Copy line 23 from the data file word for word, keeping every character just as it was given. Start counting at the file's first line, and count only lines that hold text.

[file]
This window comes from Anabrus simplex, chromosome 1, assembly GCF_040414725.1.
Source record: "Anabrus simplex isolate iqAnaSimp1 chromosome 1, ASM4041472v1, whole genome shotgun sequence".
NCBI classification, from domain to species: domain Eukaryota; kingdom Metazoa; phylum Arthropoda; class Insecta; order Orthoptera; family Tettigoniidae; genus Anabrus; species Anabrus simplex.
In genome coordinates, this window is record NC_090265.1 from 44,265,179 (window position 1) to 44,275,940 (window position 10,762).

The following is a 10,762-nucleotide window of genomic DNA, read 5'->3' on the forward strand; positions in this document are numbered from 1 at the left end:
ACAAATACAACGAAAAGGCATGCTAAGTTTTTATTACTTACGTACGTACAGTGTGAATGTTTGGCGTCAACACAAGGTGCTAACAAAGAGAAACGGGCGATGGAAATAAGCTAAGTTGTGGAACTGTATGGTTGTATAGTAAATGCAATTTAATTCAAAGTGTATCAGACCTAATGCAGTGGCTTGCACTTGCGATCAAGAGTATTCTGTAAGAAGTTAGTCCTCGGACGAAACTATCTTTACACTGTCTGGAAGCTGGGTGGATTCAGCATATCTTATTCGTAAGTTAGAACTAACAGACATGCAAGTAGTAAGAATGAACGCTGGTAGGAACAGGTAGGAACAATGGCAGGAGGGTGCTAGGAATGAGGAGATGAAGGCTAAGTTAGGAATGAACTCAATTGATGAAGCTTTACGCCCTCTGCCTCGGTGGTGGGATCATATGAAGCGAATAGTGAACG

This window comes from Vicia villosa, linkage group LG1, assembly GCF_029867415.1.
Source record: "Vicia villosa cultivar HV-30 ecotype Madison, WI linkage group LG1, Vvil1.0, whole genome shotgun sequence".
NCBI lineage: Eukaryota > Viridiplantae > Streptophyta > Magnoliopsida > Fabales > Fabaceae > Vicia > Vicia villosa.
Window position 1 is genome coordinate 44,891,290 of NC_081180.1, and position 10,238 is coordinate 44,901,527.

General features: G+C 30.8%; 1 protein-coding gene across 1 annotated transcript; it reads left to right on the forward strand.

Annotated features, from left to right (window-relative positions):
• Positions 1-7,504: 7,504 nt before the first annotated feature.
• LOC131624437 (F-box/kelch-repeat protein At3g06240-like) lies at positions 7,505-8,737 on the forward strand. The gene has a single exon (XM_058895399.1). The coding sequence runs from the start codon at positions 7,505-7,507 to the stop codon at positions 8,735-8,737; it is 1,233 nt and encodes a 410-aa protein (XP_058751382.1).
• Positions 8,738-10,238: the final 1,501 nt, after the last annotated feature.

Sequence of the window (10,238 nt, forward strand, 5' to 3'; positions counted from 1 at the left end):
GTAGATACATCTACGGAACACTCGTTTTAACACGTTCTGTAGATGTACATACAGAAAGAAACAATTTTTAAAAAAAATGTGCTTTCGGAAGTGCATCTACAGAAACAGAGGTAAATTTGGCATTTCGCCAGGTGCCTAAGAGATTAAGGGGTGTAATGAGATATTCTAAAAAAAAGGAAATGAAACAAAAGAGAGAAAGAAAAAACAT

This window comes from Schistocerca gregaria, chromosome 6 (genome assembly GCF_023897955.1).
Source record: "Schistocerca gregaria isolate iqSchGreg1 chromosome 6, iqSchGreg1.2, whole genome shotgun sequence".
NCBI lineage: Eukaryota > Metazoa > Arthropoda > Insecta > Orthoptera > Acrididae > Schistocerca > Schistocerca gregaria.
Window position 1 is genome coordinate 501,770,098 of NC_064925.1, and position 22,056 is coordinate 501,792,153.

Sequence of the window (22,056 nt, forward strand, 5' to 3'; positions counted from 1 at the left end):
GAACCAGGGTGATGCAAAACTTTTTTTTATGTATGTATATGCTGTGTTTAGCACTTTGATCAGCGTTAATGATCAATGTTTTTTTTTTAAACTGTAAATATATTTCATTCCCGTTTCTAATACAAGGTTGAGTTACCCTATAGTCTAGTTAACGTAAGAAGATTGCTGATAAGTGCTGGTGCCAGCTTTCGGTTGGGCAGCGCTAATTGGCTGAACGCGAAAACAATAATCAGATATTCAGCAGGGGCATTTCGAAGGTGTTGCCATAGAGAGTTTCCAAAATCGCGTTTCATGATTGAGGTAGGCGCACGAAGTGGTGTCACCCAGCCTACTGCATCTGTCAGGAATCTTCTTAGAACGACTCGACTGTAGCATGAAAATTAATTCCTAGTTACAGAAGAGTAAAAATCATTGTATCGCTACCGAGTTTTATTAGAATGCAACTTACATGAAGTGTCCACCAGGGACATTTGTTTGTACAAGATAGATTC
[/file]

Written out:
GAACCAGGGTGATGCAAAACTTTTTTTTATGTATGTATATGCTGTGTTTAGCACTTTGATCAGCGTTAATGATCAATGTTTTTTTTTTAAACTGTAAATATATTTCATTCCCGTTTCTAATACAAGGTTGAGTTACCCTATAGTCTAGTTAACGTAAGAAGATTGCTGATAAGTGCTGGTGCCAGCTTTCGGTTGGGCAGCGCTAATTGGCTGAACGCGAAAACAATAATCAGATATTCAGCAGGGGCATTTCGAAGGTGTTGCCATAGAGAGTTTCCAAAATCGCGTTTCATGATTGAGGTAGGCGCACGAAGTGGTGTCACCCAGCCTACTGCATCTGTCAGGAATCTTCTTAGAACGACTCGACTGTAGCATGAAAATTAATTCCTAGTTACAGAAGAGTAAAAATCATTGTATCGCTACCGAGTTTTATTAGAATGCAACTTACATGAAGTGTCCACCAGGGACATTTGTTTGTACAAGATAGATTC